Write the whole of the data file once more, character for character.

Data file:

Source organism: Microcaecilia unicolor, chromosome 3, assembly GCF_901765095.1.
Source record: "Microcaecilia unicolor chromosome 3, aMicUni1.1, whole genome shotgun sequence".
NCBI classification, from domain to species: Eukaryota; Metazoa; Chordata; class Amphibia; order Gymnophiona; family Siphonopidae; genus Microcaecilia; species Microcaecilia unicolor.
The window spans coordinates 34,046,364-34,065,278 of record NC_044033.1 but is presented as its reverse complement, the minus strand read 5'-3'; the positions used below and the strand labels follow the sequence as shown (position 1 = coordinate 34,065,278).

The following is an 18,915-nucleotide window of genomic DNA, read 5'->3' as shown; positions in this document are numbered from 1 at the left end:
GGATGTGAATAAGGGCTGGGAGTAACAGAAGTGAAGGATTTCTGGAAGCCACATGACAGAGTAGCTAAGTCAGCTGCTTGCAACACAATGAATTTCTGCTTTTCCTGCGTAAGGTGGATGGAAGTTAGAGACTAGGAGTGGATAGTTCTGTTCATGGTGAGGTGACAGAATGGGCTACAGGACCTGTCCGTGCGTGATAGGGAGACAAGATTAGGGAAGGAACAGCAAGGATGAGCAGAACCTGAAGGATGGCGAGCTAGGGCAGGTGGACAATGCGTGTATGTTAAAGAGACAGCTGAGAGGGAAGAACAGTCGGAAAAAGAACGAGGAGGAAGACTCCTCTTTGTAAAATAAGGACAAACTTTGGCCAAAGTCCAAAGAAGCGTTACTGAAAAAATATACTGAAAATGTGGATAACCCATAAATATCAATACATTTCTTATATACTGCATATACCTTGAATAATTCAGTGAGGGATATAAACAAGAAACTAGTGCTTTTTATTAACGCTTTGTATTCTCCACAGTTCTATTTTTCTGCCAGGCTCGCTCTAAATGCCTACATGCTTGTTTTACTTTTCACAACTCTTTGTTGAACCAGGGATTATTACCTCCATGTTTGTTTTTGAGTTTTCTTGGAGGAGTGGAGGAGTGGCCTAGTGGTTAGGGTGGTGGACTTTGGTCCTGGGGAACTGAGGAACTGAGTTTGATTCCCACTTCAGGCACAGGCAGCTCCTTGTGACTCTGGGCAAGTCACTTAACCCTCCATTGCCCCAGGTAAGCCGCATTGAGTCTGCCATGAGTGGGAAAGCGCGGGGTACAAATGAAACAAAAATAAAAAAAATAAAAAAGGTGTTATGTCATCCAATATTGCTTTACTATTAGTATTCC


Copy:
Source organism: Microcaecilia unicolor, chromosome 3, assembly GCF_901765095.1.
Source record: "Microcaecilia unicolor chromosome 3, aMicUni1.1, whole genome shotgun sequence".
NCBI classification, from domain to species: Eukaryota; Metazoa; Chordata; class Amphibia; order Gymnophiona; family Siphonopidae; genus Microcaecilia; species Microcaecilia unicolor.
The window spans coordinates 34,046,364-34,065,278 of record NC_044033.1 but is presented as its reverse complement, the minus strand read 5'-3'; the positions used below and the strand labels follow the sequence as shown (position 1 = coordinate 34,065,278).

The following is an 18,915-nucleotide window of genomic DNA, read 5'->3' as shown; positions in this document are numbered from 1 at the left end:
GGATGTGAATAAGGGCTGGGAGTAACAGAAGTGAAGGATTTCTGGAAGCCACATGACAGAGTAGCTAAGTCAGCTGCTTGCAACACAATGAATTTCTGCTTTTCCTGCGTAAGGTGGATGGAAGTTAGAGACTAGGAGTGGATAGTTCTGTTCATGGTGAGGTGACAGAATGGGCTACAGGACCTGTCCGTGCGTGATAGGGAGACAAGATTAGGGAAGGAACAGCAAGGATGAGCAGAACCTGAAGGATGGCGAGCTAGGGCAGGTGGACAATGCGTGTATGTTAAAGAGACAGCTGAGAGGGAAGAACAGTCGGAAAAAGAACGAGGAGGAAGACTCCTCTTTGTAAAATAAGGACAAACTTTGGCCAAAGTCCAAAGAAGCGTTACTGAAAAAATATACTGAAAATGTGGATAACCCATAAATATCAATACATTTCTTATATACTGCATATACCTTGAATAATTCAGTGAGGGATATAAACAAGAAACTAGTGCTTTTTATTAACGCTTTGTATTCTCCACAGTTCTATTTTTCTGCCAGGCTCGCTCTAAATGCCTACATGCTTGTTTTACTTTTCACAACTCTTTGTTGAACCAGGGATTATTACCTCCATGTTTGTTTTTGAGTTTTCTTGGAGGAGTGGAGGAGTGGCCTAGTGGTTAGGGTGGTGGACTTTGGTCCTGGGGAACTGAGGAACTGAGTTTGATTCCCACTTCAGGCACAGGCAGCTCCTTGTGACTCTGGGCAAGTCACTTAACCCTCCATTGCCCCAGGTAAGCCGCATTGAGTCTGCCATGAGTGGGAAAGCGCGGGGTACAAATGAAACAAAAATAAAAAAAATAAAAAAGGTGTTATGTCATCCAATATTGCTTTACTATTAGTATTCC